Thanks you for taking the time to write up all the info on the tents! Another project to add to my list : ) I need to get some silnylon to practice on to see how tough it is to sew.
    Thanks again!!

  12. #12
    Member
    Join Date
    Feb 2007
    Location
    Wasilla
    Posts
    161

    Default Sil Nylon

    I saw this thread and broached the sudject of a tipi style tent to my wife for backpacking and she bought into it (since she is going to make it that is a good thing). I have been doing a little reading on Sil Nylon and apparently there are two types. Type 6 and type 66 nylon. The type 66 is much stronger and rated for parachutes and hot air balloons.

    Wasn't sure if this would be a consideraton in your application.

    Regards,

    Jeff

  13. #13
    Member hntr's Avatar
    Join Date
    Nov 2006
    Location
    Eagle River
    Posts
    221

    Default Thanks

    Much thanks for the info that is exactly what I am interested in making, about a 10 ft diameter one to start and then possibly a bigger one later on with more room. I was going to try an 8 panel but may have just changed my mind to a 5. I have mocked up an 8 panel using scaled panels cut form notebook paper.

    What is the length of the panel on the short side and lenght of the panel from the short side to the apex at a right angle?

    Is yours vented at the top? I was thinking a two way zipper so I could unzip at the peak to vent if needed.

  14. #14
    Member RainGull's Avatar
    Join Date
    May 2006
    Location
    The S.E. of the N.W.
    Posts
    950

    Default

    Haven't read the responses, but if you cut each length diagonally and then stitch the two pieces back to back to get an even triangular piece and then piece together several of those pieces you will come up with a tipi with minimal waste (waste increasing as your circumference increases). Not sure how wide and long the nylon you are buying is, but it wouldn't be difficult to figure out your angles with a little simple Trig/Geom (or cheat with an online triangle solver something like this).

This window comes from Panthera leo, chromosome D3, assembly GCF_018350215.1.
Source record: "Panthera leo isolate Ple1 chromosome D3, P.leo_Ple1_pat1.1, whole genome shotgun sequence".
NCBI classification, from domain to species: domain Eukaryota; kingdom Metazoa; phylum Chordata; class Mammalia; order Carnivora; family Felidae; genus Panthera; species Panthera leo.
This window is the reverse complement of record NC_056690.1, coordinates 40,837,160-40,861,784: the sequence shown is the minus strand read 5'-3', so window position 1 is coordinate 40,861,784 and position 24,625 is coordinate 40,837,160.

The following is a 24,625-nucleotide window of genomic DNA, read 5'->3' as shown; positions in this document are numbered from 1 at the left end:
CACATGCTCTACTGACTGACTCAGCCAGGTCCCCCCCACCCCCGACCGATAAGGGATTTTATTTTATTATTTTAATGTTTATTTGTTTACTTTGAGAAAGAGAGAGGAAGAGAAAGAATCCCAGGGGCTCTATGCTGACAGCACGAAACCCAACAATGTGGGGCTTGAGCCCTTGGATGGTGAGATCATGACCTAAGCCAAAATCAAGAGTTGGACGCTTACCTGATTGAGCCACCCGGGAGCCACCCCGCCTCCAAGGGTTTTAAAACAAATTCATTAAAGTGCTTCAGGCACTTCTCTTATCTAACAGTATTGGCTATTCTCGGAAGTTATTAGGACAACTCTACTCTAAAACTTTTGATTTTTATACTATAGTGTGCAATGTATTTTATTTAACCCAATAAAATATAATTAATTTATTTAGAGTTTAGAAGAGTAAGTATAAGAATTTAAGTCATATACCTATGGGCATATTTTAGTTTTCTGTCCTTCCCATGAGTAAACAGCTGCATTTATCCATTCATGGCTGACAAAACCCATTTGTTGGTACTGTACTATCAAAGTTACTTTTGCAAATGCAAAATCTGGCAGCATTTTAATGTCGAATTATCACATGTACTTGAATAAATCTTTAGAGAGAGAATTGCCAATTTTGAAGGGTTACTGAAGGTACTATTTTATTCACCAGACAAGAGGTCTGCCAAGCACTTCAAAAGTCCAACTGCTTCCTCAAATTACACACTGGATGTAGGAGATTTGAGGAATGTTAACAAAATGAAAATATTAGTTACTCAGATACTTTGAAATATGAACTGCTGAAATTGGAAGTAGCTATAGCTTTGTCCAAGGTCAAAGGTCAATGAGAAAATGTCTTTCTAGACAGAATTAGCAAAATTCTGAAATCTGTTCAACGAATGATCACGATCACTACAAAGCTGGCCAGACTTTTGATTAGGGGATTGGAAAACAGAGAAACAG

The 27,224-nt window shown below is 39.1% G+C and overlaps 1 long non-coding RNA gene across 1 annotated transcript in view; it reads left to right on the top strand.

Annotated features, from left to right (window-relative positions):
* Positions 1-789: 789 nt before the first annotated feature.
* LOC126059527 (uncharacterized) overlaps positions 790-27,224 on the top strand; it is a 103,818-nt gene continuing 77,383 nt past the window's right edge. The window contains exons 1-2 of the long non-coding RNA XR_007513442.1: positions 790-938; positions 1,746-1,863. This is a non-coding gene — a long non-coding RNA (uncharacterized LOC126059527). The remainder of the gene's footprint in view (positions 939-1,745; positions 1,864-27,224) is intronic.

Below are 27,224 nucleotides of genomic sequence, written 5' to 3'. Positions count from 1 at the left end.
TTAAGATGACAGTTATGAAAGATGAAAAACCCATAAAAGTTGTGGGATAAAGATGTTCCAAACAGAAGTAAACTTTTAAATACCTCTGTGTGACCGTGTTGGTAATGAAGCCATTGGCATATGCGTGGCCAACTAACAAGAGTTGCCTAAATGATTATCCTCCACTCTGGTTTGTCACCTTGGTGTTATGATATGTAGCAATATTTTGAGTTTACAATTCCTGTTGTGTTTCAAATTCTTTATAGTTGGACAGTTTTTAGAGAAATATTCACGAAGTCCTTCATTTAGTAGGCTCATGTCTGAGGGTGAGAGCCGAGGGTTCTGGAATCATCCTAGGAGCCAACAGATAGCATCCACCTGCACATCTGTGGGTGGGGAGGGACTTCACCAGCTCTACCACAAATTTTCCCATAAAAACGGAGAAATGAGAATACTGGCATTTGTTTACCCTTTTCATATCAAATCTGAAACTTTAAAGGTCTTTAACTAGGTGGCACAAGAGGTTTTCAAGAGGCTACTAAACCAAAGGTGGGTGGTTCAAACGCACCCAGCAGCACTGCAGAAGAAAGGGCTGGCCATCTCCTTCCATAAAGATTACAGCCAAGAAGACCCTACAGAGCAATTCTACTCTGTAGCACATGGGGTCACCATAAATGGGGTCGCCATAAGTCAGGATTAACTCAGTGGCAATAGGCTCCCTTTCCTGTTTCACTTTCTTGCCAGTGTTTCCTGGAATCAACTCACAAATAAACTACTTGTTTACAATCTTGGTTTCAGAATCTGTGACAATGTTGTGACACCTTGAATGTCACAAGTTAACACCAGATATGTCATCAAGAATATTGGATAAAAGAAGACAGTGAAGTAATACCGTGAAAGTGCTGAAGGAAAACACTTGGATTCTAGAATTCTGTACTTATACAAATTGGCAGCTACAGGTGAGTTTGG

Science has a rich history of proving itself wrong.

  15. #15
    Member .338-06's Avatar
    Join Date
    Apr 2006
    Location
    Anchorage
    Posts
    1,045

    Default

    I've always thought that the tipis were more of a cone shape, made up of a series of triangle shaped panels. I'd look up formulas for cones and plan material sq yds accordingly.

  16. #16

    Default Much better pitching option.

    Quote Originally Posted by Rick in Fairbanks View Post
    Pitching is a little tricky but I followed the kifaru instructions on their website and modified it by trial and error for my sized tipis.



    Rick
    Great looking tipis. Plus you saved a bundle over buying one. I own a 8 man Kifaru and thought I would share some advice for pitching. First off the Kifaru instructions just make me pist off and frustrated so I come up with a system that I believe works much better. Heres how to do it. First set up your tipi at home taking time adjusting the stakes to have the perfect pitch. Second, take the tipi down leaving all the stakes in the ground. Third, measure, find the center, and put a stake in the middle of the tent stakes. Forth, Use a string or webbing with a hole in it connected to the stake in the middle and go around the circumference marking all the stake positions. The next time you set up your tipi simply put the string and stake in the center of were you want your tipi and use the sting/webbing as a guide for the diameter of the tipi. perfect pitch every time in less time.

  17. #17

    Default

    Quote Originally Posted by slow reflection View Post